The cultivation methods of spelt are very similar to that of wheat. The main problems associated with its cultivation occur in plains, in fertile soils, where the best climatic conditions and the greatest nutritional availability can cause the plant to grow excessively and make the height of the plant as well as the fragility of the head, which conditions both harvesting and pearling operations. There is generally a loss of product quality in these cases (less resistance to cooking). Hence the danger of intensifying the cultivation of spelt in these environments.

How spelt is cultivated

Rotations: spelt is inserted in succession to leguminous crops, to exploit the residual fertility from their cultivation. Being endowed with marked hardness, spelt can also follow the cultivation of another grain in fertile soils and in the presence of large rotations.

Fertility integration: it has much lower nutritional needs than other grains. A good level of residual soil fertility obtained through crop rotations can completely satisfy its needs. Precession with legumes fulfils nitrogen needs.

Soil tillage: the traditional preparation of the seedbed involves ploughing and refining operations. Thanks to its accentuated hardiness, coarse seed beds can be prepared, sometimes replacing ploughing with reduced tillage, such as milling and harrowing, especially with the precession of crops that renew the characteristics of the soil.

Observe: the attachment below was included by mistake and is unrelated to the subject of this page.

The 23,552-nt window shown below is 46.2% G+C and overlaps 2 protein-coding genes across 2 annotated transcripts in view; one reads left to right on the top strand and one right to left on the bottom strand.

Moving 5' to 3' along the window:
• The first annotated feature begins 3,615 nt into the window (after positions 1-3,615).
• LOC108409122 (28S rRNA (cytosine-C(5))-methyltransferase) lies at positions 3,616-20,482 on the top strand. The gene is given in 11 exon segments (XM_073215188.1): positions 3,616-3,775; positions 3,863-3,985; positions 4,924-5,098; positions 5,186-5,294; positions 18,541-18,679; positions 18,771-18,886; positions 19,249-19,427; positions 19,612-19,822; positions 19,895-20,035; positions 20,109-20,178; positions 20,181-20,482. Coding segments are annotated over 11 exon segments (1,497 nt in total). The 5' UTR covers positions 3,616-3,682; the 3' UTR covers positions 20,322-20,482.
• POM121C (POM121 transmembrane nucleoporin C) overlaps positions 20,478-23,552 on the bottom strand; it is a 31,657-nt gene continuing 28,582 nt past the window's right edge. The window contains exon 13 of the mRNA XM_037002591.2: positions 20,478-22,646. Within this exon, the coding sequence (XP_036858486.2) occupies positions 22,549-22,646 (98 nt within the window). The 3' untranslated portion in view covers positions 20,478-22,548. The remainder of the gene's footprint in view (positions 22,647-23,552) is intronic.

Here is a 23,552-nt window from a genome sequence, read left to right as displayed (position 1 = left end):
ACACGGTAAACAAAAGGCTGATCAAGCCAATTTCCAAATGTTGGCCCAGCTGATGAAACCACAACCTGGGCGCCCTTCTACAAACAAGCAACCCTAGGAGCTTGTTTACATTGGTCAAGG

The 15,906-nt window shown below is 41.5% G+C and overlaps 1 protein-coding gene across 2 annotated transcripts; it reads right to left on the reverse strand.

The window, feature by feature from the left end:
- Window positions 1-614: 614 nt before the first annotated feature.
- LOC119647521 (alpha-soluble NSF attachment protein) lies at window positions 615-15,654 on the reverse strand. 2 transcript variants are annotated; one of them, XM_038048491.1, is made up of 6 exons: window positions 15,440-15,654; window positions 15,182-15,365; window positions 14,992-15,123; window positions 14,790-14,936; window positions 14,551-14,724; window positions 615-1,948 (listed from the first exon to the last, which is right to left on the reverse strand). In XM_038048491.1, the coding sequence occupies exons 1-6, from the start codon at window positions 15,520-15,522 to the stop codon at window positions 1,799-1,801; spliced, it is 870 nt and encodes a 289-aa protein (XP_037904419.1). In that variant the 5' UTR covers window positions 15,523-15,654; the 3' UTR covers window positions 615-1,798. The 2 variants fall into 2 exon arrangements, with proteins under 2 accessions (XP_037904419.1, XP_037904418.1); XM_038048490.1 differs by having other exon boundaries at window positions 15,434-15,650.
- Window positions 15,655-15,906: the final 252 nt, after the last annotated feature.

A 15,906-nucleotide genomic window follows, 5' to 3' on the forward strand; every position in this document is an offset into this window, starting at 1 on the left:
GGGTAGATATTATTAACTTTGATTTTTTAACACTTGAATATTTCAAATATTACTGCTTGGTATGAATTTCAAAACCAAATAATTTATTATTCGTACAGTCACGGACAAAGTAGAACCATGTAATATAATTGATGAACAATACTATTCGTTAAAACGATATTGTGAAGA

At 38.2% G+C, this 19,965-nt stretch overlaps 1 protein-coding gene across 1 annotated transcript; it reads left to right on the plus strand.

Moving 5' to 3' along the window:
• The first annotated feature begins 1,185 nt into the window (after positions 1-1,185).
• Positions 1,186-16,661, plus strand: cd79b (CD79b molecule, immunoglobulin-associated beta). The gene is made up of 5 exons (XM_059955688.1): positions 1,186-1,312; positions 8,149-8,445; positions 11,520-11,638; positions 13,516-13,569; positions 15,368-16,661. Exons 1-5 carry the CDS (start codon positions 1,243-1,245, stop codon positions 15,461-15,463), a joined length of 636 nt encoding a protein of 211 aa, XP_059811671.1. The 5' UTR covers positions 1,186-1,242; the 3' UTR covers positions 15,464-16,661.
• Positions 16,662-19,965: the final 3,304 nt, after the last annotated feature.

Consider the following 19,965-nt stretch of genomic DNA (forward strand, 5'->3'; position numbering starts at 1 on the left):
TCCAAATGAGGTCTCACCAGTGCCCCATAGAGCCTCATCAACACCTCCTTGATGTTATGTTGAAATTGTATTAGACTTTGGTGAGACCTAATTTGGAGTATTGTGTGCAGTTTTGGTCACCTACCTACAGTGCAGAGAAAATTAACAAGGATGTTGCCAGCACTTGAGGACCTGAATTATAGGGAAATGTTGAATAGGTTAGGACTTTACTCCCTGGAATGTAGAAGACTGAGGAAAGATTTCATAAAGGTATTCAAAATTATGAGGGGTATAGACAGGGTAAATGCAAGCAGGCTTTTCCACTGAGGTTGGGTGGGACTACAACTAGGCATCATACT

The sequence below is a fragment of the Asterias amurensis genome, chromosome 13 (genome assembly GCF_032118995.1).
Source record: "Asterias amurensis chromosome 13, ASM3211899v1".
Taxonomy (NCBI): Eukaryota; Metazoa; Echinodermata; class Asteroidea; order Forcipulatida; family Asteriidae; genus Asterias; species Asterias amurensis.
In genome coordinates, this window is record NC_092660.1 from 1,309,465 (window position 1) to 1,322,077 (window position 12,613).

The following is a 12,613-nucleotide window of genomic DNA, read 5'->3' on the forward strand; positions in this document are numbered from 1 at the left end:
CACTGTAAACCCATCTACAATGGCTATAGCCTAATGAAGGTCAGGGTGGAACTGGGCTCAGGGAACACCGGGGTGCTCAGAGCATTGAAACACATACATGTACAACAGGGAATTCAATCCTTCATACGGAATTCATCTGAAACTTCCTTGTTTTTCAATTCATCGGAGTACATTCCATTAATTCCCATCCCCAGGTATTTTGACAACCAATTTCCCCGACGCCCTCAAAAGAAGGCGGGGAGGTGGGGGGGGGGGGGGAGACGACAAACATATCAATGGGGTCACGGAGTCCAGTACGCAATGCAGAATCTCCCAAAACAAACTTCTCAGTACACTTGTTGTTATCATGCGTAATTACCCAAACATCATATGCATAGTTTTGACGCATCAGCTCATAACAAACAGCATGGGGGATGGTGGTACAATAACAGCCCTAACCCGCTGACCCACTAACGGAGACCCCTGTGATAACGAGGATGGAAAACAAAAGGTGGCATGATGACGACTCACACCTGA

Sowing: at the same time as wheat or slightly later, sometimes until December. It is planted in rows or scattered. The recommended sowing density is about one quintal of seeds per hectare.

Weed control: spelt has rather rapid initial growth and a high competitive capacity against weeds. In many areas it is customary to sow earlier to allow the crop to quickly cover the surface. This is a characteristic of the wholesomeness of spelt, as it does not require chemical herbicides.

Harvest: spelt is harvested later than wheat, and is harvested until mid-July. The thresher must be adjusted to minimize losses due to the breaking and shelling of the very fragile heads.